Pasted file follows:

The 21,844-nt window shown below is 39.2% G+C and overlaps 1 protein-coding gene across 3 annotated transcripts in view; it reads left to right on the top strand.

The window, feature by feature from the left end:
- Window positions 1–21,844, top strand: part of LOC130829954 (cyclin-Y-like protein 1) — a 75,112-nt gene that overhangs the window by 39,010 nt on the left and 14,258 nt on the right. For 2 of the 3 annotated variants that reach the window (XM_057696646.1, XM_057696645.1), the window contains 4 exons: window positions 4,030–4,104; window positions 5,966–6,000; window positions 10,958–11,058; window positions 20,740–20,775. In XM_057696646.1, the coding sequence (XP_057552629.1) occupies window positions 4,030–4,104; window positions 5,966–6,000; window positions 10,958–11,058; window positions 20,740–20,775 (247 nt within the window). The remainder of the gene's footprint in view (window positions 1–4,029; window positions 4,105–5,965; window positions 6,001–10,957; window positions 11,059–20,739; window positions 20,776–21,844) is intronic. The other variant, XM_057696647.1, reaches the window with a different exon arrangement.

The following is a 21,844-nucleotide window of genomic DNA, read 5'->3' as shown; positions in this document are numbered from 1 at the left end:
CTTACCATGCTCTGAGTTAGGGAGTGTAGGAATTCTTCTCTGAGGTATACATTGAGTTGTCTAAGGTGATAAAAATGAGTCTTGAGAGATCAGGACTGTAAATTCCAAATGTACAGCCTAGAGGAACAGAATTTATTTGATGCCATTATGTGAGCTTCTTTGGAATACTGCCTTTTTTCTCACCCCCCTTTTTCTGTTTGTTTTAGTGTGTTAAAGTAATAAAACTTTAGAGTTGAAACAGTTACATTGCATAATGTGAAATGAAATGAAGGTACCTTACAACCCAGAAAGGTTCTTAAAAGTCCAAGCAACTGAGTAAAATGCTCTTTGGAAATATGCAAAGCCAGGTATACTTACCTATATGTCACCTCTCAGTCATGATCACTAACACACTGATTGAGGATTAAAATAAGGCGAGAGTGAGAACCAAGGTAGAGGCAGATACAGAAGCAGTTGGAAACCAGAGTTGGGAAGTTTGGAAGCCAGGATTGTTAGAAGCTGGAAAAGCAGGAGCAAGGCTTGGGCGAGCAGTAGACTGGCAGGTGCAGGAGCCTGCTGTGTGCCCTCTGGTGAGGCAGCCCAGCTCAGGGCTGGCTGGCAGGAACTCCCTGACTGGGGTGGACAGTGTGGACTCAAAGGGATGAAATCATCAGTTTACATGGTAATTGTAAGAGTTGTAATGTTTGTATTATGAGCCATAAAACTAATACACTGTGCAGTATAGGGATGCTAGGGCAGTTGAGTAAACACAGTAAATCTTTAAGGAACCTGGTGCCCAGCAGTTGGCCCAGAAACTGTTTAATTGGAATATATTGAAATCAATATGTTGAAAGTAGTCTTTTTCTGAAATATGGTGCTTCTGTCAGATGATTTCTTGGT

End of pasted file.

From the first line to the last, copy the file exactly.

The 21,844-nt window shown below is 39.2% G+C and overlaps 1 protein-coding gene across 3 annotated transcripts in view; it reads left to right on the top strand.

The window, feature by feature from the left end:
- Window positions 1–21,844, top strand: part of LOC130829954 (cyclin-Y-like protein 1) — a 75,112-nt gene that overhangs the window by 39,010 nt on the left and 14,258 nt on the right. For 2 of the 3 annotated variants that reach the window (XM_057696646.1, XM_057696645.1), the window contains 4 exons: window positions 4,030–4,104; window positions 5,966–6,000; window positions 10,958–11,058; window positions 20,740–20,775. In XM_057696646.1, the coding sequence (XP_057552629.1) occupies window positions 4,030–4,104; window positions 5,966–6,000; window positions 10,958–11,058; window positions 20,740–20,775 (247 nt within the window). The remainder of the gene's footprint in view (window positions 1–4,029; window positions 4,105–5,965; window positions 6,001–10,957; window positions 11,059–20,739; window positions 20,776–21,844) is intronic. The other variant, XM_057696647.1, reaches the window with a different exon arrangement.

The following is a 21,844-nucleotide window of genomic DNA, read 5'->3' as shown; positions in this document are numbered from 1 at the left end:
CTTACCATGCTCTGAGTTAGGGAGTGTAGGAATTCTTCTCTGAGGTATACATTGAGTTGTCTAAGGTGATAAAAATGAGTCTTGAGAGATCAGGACTGTAAATTCCAAATGTACAGCCTAGAGGAACAGAATTTATTTGATGCCATTATGTGAGCTTCTTTGGAATACTGCCTTTTTTCTCACCCCCCTTTTTCTGTTTGTTTTAGTGTGTTAAAGTAATAAAACTTTAGAGTTGAAACAGTTACATTGCATAATGTGAAATGAAATGAAGGTACCTTACAACCCAGAAAGGTTCTTAAAAGTCCAAGCAACTGAGTAAAATGCTCTTTGGAAATATGCAAAGCCAGGTATACTTACCTATATGTCACCTCTCAGTCATGATCACTAACACACTGATTGAGGATTAAAATAAGGCGAGAGTGAGAACCAAGGTAGAGGCAGATACAGAAGCAGTTGGAAACCAGAGTTGGGAAGTTTGGAAGCCAGGATTGTTAGAAGCTGGAAAAGCAGGAGCAAGGCTTGGGCGAGCAGTAGACTGGCAGGTGCAGGAGCCTGCTGTGTGCCCTCTGGTGAGGCAGCCCAGCTCAGGGCTGGCTGGCAGGAACTCCCTGACTGGGGTGGACAGTGTGGACTCAAAGGGATGAAATCATCAGTTTACATGGTAATTGTAAGAGTTGTAATGTTTGTATTATGAGCCATAAAACTAATACACTGTGCAGTATAGGGATGCTAGGGCAGTTGAGTAAACACAGTAAATCTTTAAGGAACCTGGTGCCCAGCAGTTGGCCCAGAAACTGTTTAATTGGAATATATTGAAATCAATATGTTGAAAGTAGTCTTTTTCTGAAATATGGTGCTTCTGTCAGATGATTTCTTGGT